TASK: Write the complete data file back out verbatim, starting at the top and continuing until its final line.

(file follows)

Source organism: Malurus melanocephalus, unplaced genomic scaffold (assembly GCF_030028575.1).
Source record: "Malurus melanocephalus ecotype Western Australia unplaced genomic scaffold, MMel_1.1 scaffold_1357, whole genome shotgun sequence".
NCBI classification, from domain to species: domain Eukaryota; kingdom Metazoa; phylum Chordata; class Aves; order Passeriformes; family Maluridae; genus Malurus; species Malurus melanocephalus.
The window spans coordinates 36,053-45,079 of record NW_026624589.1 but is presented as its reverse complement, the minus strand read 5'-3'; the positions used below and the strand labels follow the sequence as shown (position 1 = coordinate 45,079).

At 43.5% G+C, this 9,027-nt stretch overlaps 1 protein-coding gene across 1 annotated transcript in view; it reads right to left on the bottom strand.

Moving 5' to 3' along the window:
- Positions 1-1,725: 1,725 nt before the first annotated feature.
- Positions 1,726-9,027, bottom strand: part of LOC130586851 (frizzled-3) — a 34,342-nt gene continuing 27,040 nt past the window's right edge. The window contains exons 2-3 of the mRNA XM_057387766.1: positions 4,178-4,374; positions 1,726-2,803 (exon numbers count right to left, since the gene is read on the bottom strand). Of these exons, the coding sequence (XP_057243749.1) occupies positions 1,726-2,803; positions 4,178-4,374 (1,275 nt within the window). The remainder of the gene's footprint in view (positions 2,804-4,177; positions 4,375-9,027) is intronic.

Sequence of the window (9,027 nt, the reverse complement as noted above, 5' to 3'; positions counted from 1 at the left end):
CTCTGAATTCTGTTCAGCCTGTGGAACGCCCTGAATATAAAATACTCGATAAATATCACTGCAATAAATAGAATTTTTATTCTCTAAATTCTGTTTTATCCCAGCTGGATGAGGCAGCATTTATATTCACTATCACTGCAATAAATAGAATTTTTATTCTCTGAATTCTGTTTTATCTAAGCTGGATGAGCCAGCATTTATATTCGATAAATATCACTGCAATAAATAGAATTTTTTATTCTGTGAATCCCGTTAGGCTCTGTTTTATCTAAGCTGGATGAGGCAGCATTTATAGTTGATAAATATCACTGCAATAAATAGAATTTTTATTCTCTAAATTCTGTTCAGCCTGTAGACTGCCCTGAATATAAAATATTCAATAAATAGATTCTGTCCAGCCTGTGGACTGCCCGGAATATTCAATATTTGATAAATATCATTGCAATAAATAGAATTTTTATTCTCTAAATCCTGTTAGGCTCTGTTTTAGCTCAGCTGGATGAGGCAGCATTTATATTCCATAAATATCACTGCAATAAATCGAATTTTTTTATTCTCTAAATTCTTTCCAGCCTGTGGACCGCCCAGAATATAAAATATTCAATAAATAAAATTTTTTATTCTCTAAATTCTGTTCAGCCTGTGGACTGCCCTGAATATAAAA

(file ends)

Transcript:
Source organism: Malurus melanocephalus, unplaced genomic scaffold (assembly GCF_030028575.1).
Source record: "Malurus melanocephalus ecotype Western Australia unplaced genomic scaffold, MMel_1.1 scaffold_1357, whole genome shotgun sequence".
NCBI classification, from domain to species: domain Eukaryota; kingdom Metazoa; phylum Chordata; class Aves; order Passeriformes; family Maluridae; genus Malurus; species Malurus melanocephalus.
The window spans coordinates 36,053-45,079 of record NW_026624589.1 but is presented as its reverse complement, the minus strand read 5'-3'; the positions used below and the strand labels follow the sequence as shown (position 1 = coordinate 45,079).

At 43.5% G+C, this 9,027-nt stretch overlaps 1 protein-coding gene across 1 annotated transcript in view; it reads right to left on the bottom strand.

Moving 5' to 3' along the window:
- Positions 1-1,725: 1,725 nt before the first annotated feature.
- Positions 1,726-9,027, bottom strand: part of LOC130586851 (frizzled-3) — a 34,342-nt gene continuing 27,040 nt past the window's right edge. The window contains exons 2-3 of the mRNA XM_057387766.1: positions 4,178-4,374; positions 1,726-2,803 (exon numbers count right to left, since the gene is read on the bottom strand). Of these exons, the coding sequence (XP_057243749.1) occupies positions 1,726-2,803; positions 4,178-4,374 (1,275 nt within the window). The remainder of the gene's footprint in view (positions 2,804-4,177; positions 4,375-9,027) is intronic.

Sequence of the window (9,027 nt, the reverse complement as noted above, 5' to 3'; positions counted from 1 at the left end):
CTCTGAATTCTGTTCAGCCTGTGGAACGCCCTGAATATAAAATACTCGATAAATATCACTGCAATAAATAGAATTTTTATTCTCTAAATTCTGTTTTATCCCAGCTGGATGAGGCAGCATTTATATTCACTATCACTGCAATAAATAGAATTTTTATTCTCTGAATTCTGTTTTATCTAAGCTGGATGAGCCAGCATTTATATTCGATAAATATCACTGCAATAAATAGAATTTTTTATTCTGTGAATCCCGTTAGGCTCTGTTTTATCTAAGCTGGATGAGGCAGCATTTATAGTTGATAAATATCACTGCAATAAATAGAATTTTTATTCTCTAAATTCTGTTCAGCCTGTAGACTGCCCTGAATATAAAATATTCAATAAATAGATTCTGTCCAGCCTGTGGACTGCCCGGAATATTCAATATTTGATAAATATCATTGCAATAAATAGAATTTTTATTCTCTAAATCCTGTTAGGCTCTGTTTTAGCTCAGCTGGATGAGGCAGCATTTATATTCCATAAATATCACTGCAATAAATCGAATTTTTTTATTCTCTAAATTCTTTCCAGCCTGTGGACCGCCCAGAATATAAAATATTCAATAAATAAAATTTTTTATTCTCTAAATTCTGTTCAGCCTGTGGACTGCCCTGAATATAAAA